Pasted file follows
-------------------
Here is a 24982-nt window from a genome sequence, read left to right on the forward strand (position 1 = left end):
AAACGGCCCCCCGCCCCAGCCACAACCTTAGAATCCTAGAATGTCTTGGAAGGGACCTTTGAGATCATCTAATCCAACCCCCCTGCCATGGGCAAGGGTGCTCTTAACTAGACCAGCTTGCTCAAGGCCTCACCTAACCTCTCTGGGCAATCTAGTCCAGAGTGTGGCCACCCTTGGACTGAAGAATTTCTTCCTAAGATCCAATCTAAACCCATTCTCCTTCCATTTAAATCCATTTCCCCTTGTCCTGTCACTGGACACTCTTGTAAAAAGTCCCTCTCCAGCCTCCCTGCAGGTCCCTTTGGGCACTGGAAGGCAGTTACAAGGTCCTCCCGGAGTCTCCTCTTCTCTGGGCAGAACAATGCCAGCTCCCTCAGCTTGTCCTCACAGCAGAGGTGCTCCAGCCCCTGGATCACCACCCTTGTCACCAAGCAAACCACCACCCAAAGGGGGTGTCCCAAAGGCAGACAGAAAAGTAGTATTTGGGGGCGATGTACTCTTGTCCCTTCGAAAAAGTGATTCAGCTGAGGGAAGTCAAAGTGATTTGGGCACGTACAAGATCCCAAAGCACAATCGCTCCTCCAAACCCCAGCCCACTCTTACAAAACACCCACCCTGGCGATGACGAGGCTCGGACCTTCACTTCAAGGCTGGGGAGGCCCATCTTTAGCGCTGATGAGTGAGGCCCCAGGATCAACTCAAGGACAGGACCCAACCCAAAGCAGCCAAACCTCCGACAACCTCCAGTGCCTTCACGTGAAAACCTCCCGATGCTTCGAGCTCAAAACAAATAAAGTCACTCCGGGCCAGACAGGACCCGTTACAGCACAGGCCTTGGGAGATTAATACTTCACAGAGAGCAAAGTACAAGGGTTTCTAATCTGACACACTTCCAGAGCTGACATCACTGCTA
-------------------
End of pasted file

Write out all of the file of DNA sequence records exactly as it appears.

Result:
Here is a 24982-nt window from a genome sequence, read left to right on the forward strand (position 1 = left end):
AAACGGCCCCCCGCCCCAGCCACAACCTTAGAATCCTAGAATGTCTTGGAAGGGACCTTTGAGATCATCTAATCCAACCCCCCTGCCATGGGCAAGGGTGCTCTTAACTAGACCAGCTTGCTCAAGGCCTCACCTAACCTCTCTGGGCAATCTAGTCCAGAGTGTGGCCACCCTTGGACTGAAGAATTTCTTCCTAAGATCCAATCTAAACCCATTCTCCTTCCATTTAAATCCATTTCCCCTTGTCCTGTCACTGGACACTCTTGTAAAAAGTCCCTCTCCAGCCTCCCTGCAGGTCCCTTTGGGCACTGGAAGGCAGTTACAAGGTCCTCCCGGAGTCTCCTCTTCTCTGGGCAGAACAATGCCAGCTCCCTCAGCTTGTCCTCACAGCAGAGGTGCTCCAGCCCCTGGATCACCACCCTTGTCACCAAGCAAACCACCACCCAAAGGGGGTGTCCCAAAGGCAGACAGAAAAGTAGTATTTGGGGGCGATGTACTCTTGTCCCTTCGAAAAAGTGATTCAGCTGAGGGAAGTCAAAGTGATTTGGGCACGTACAAGATCCCAAAGCACAATCGCTCCTCCAAACCCCAGCCCACTCTTACAAAACACCCACCCTGGCGATGACGAGGCTCGGACCTTCACTTCAAGGCTGGGGAGGCCCATCTTTAGCGCTGATGAGTGAGGCCCCAGGATCAACTCAAGGACAGGACCCAACCCAAAGCAGCCAAACCTCCGACAACCTCCAGTGCCTTCACGTGAAAACCTCCCGATGCTTCGAGCTCAAAACAAATAAAGTCACTCCGGGCCAGACAGGACCCGTTACAGCACAGGCCTTGGGAGATTAATACTTCACAGAGAGCAAAGTACAAGGGTTTCTAATCTGACACACTTCCAGAGCTGACATCACTGCTA